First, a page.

UNIFORM PERFORMANCE TEST FOR AUTOS CLOSER

UNIFORM PERFORMANCE TEST FOR AUTOS CLOSER

The United States has edged closer to signing up to an international deal which would save millions of dollars for auto manufacturers by removing one of the biggest barriers they face to trade worldwide.

Significant progress has been made in attempts to get the United States to take part in a deal paving the way for globally recognized performance tests on autos and auto parts, diplomats from the European Union and the United States report.''We made good progress in the latest talks but there are still some problems to solve,'' said one European source who asked not to be identified.

A further round of meetings will be held in March with the possibility of a midyear agreement, say some diplomats.

At the moment, auto manufacturers have to produce anything up to 40 different versions of the same basic model to suit local performance specifications. Uniform performance tests would offer them the chance for the first time of producing a truly global auto.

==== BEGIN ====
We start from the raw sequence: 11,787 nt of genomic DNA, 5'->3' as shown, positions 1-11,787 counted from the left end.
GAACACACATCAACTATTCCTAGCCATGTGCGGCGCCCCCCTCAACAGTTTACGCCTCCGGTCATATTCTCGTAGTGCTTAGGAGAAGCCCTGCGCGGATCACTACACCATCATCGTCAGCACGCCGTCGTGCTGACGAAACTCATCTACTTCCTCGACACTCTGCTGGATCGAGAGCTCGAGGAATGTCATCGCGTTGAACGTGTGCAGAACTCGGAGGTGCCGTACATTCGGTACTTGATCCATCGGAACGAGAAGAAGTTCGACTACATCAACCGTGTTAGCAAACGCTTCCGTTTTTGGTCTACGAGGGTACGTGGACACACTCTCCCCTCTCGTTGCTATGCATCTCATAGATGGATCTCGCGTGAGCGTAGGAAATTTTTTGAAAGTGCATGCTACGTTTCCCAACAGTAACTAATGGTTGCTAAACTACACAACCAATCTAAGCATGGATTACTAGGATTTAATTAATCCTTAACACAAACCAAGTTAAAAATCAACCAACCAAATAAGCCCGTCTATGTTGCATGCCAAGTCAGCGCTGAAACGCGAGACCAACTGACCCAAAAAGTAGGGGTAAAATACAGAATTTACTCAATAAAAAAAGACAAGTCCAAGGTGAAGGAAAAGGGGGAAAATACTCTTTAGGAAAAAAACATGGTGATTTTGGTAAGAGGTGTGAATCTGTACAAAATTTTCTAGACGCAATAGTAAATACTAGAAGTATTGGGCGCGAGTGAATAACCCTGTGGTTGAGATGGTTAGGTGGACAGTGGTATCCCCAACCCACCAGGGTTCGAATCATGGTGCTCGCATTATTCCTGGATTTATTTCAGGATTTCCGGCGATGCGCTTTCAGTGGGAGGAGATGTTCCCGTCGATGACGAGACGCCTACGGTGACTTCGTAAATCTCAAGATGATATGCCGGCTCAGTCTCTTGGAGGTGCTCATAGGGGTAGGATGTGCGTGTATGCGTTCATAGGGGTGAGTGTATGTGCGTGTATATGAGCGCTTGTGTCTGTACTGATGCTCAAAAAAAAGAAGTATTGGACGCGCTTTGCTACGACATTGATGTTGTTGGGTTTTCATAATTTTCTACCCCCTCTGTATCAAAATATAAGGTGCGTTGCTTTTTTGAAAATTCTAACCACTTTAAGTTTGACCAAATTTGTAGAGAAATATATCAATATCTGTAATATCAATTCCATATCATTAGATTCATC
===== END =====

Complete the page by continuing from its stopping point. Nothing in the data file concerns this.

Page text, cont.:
Tailoring designs to meet national specifications not only costs a large amount of money, 10 percent to 15 percent of production costs, says European car lobby ACEA, but also provide an easy excuse for foreign countries to block and delay imports. Manufacturers do not even bother to try and sell in some markets because of their tests, said an ACEA spokesman.

The United States and the EU have both complained that Korea used its highly particular performance tests to brake western car sales.

The international deal taking shape has Japan already committed to sign up to an existing United Nations Economic Commission for Europe agreement which has already established the same performance tests for autos in west and eastern Europe, including the former Soviet Union.

U.S. membership could be possible through a parallel agreement taking into account its system for individual manufacturers, not governments, to certify that autos are fit for domestic and export markets.

With the world's three leading trading blocs signed up, an international system for performance tests could be introduced embracing the rest of the world. Under the new mechanism, signatory countries would vote for a global test from the national candidates put forward for consideration in a sort of beauty contest. Autos and parts passing the worldwide tests would have to pass national tests before they could be marketed.

One issue still worrying the EU is just how far the formula for U.S. membership will commit Washington to a meaningful involvement in the process.